Background on Budget & Economy
|Spending in FY2000's $1.8 trillion budget||Federal revenue sources|
$405 billion (23%) Social Security payments
$328 billion (18%) Medicare/Medicaid payments
$215 billion (12%) interest on the National Debt
$226 billion (13%) other ‘mandatory’ payments
$262 billion (15%) national defense
$330 billion (19%) other ‘discretionary spending’.
$900 billion (48%) individual income taxes
$637 billion (34%) social insurance (FICA)
$189 billion (10%) corporate income taxes
$157 billion (8%) other taxes & duties
The most recent budget surplus estimate (as of June 2000) is $1.9 trillion over 10 years, or $4.2 trillion including the Social Security Trust Fund.
The accumulated borrowing is the ‘National Debt’ that the government must repay in the future. The current federal debt stands at about $5.5 trillion, which is the equivalent of roughly $20,000 per person. The federal government pays about $200 billion in annual interest on the national debt.
However, the government reports the budget surplus or deficit from a ‘Unified Budget’ which does include the Trust Fund. Hence the growth of the Fund offsets the shortfall in the budget. In 1998, the budget surplus was reported as $40 billion on the unified budget. Discounting the Trust Fund, the budget would have been in deficit by $50 billion.
Greenspan’s primary responsibility is to set the interest rates that the government pays on its bonds. Those rates in turn determine bank interest rates, mortgage lending rates, and other interest rates.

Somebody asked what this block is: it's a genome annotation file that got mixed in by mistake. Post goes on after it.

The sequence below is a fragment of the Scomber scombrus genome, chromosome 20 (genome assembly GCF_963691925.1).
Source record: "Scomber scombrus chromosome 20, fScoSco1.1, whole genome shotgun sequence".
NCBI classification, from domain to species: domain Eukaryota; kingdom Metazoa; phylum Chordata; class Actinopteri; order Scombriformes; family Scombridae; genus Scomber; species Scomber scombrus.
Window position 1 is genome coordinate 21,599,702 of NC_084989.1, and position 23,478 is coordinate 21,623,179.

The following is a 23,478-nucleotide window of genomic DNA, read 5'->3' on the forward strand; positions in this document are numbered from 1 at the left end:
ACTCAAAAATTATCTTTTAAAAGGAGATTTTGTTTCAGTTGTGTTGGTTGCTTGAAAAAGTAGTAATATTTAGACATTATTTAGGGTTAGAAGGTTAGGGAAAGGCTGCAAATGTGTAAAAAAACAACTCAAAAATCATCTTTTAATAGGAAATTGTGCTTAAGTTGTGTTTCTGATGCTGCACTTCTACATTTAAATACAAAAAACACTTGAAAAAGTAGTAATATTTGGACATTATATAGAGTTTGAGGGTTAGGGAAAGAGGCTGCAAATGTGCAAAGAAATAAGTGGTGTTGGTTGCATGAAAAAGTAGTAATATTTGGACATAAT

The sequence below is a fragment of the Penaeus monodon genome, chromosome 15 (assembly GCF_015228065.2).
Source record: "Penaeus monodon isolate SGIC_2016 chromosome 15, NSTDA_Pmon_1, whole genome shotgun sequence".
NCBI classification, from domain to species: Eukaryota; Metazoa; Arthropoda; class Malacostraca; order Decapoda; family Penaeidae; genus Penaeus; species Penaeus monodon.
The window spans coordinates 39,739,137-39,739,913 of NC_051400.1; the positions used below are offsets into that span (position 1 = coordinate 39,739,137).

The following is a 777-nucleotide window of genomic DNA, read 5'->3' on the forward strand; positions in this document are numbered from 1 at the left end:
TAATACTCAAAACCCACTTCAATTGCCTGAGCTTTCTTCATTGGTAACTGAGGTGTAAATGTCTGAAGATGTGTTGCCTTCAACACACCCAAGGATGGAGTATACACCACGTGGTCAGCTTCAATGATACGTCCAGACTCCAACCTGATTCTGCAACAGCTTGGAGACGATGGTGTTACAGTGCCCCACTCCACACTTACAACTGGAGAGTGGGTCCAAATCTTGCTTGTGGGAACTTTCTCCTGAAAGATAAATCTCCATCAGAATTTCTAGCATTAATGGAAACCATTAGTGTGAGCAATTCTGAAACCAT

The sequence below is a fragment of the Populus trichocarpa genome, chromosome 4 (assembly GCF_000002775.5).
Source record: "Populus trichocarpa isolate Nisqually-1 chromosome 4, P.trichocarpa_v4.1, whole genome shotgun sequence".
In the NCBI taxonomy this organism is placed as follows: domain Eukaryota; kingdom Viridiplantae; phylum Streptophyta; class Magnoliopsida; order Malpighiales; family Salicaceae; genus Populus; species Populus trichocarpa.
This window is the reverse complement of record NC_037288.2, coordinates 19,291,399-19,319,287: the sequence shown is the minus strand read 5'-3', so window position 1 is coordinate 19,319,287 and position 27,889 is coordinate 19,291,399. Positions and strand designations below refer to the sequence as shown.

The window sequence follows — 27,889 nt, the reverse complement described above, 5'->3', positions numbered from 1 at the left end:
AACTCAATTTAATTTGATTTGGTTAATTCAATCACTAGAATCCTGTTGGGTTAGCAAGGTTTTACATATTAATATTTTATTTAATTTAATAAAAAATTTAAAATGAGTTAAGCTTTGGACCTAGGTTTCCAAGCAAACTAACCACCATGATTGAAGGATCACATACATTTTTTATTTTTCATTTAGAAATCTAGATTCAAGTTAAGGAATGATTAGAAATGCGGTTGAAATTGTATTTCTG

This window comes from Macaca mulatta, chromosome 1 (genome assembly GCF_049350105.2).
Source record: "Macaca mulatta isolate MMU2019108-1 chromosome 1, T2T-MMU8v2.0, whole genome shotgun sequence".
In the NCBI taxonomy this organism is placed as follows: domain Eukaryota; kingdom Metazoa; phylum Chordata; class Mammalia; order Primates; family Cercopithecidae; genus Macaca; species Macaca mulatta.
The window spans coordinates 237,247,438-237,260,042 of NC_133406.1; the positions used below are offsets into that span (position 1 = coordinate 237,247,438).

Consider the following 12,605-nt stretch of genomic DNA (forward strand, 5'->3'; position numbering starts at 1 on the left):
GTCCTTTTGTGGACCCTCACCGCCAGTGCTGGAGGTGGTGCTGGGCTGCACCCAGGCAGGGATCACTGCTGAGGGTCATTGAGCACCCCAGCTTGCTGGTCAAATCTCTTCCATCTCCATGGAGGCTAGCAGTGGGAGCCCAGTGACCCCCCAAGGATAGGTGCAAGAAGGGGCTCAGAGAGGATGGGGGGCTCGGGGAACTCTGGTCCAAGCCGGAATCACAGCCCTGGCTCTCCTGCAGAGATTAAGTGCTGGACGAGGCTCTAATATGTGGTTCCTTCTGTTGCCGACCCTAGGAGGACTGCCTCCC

When the Federal Reserve Bank feels that there is to much inflationary pressure, they are likely to raise interest rates to slow the economy down. Hence, Greenspan raises interest rates (‘tightens money’) when he sees the economy as ‘overheating,’ and lowers interest rates (‘loosens money’) when he sees deflation threatening.
The longest economic expansion in US history ended in October 2001. During 2001, Greenspan lowered interest an unprecedented 10 times in one year, to provide ‘monetary stimulus’ to the lagging economy. President Bush pushed for ‘fiscal stimulus’ by sending out $300 tax rebate checks to millions of taxpayers.
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|Other candidates on Budget & Economy:||Background on other issues:|
President George W. Bush
Vice President Dick Cheney
Former Pres.Bill Clinton
Sen.Hillary Clinton (D,NY)
Mayor Rudy Giuliani (R,NYC)
Former V.P.Al Gore
Ambassador Alan Keyes
Sen.John McCain (R,AZ)
Gov.Jesse Ventura (I,MN)
War & Peace